Some people hear "metal roofing" and immediately picture an old tin roof on a barn or the long, vertical panels roofing the structures in an industrial park. Well, open your minds, people! Residential metal roofing has come a long way, and there are a dazzling array of styles, materials, colors and finishes available for today's metal roofs. Here's what you need to know when it comes to residential metal roofing:
First, The Good
There are a bevy of benefits inherent to metal roofing - everything from extreme light weight and fantastic durability and resilience to weather-related conditions to eco-friendliness and incredible longevity. Add to that the versatility of this particular roofing material, which comes in more options than any other kind of roofing around (meaning there's a metal roof system to complement just about every kind of architectural style), and it's easy to see why residential metal roofing is a a great option for the home.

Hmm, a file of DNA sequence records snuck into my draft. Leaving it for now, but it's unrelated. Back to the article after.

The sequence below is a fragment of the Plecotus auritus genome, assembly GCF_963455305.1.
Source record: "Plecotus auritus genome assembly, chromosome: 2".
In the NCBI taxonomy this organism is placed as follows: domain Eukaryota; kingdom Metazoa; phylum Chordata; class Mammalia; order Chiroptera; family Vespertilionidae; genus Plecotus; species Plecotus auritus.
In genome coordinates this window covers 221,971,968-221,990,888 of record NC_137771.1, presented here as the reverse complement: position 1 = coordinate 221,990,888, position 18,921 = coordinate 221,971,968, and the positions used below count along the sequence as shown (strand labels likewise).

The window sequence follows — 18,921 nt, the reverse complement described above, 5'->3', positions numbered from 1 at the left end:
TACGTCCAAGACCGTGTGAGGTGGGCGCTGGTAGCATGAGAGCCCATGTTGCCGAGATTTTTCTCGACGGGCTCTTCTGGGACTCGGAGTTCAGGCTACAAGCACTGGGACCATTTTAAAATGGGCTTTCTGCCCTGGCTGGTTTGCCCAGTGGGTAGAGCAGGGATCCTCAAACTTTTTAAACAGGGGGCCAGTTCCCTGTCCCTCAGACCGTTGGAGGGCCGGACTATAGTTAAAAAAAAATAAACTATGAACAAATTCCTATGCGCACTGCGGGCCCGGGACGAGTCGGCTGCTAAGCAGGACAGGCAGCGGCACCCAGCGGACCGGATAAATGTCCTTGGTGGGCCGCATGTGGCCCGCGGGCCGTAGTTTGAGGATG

Now, The Bad
If there's a downside to metal roofing, it's the cost. Metal roofing, on average, costs anywhere from 1.5 to 3 times that of a mid-range asphalt composition roof. It can be difficult to justify the extra money, particularly during these tough economic times, but here are a few reasons to consider the upgrade:
- If you're planning on staying in your home over the long-term, you'll spend less on the costlier and permanent metal roof system than you would replacing those shingles every 10-20 years.
- The likelihood of required service is drastically reduced with metal, while a shingle roof guarantees some sort of maintenance at some point.
- The right residential metal roof system can actually increase your home's energy efficiency, reducing cooling costs in warm summer months.
- There are federal tax incentives on certain Energy Star certified residential roof systems, so you can get a break from Uncle Sam too.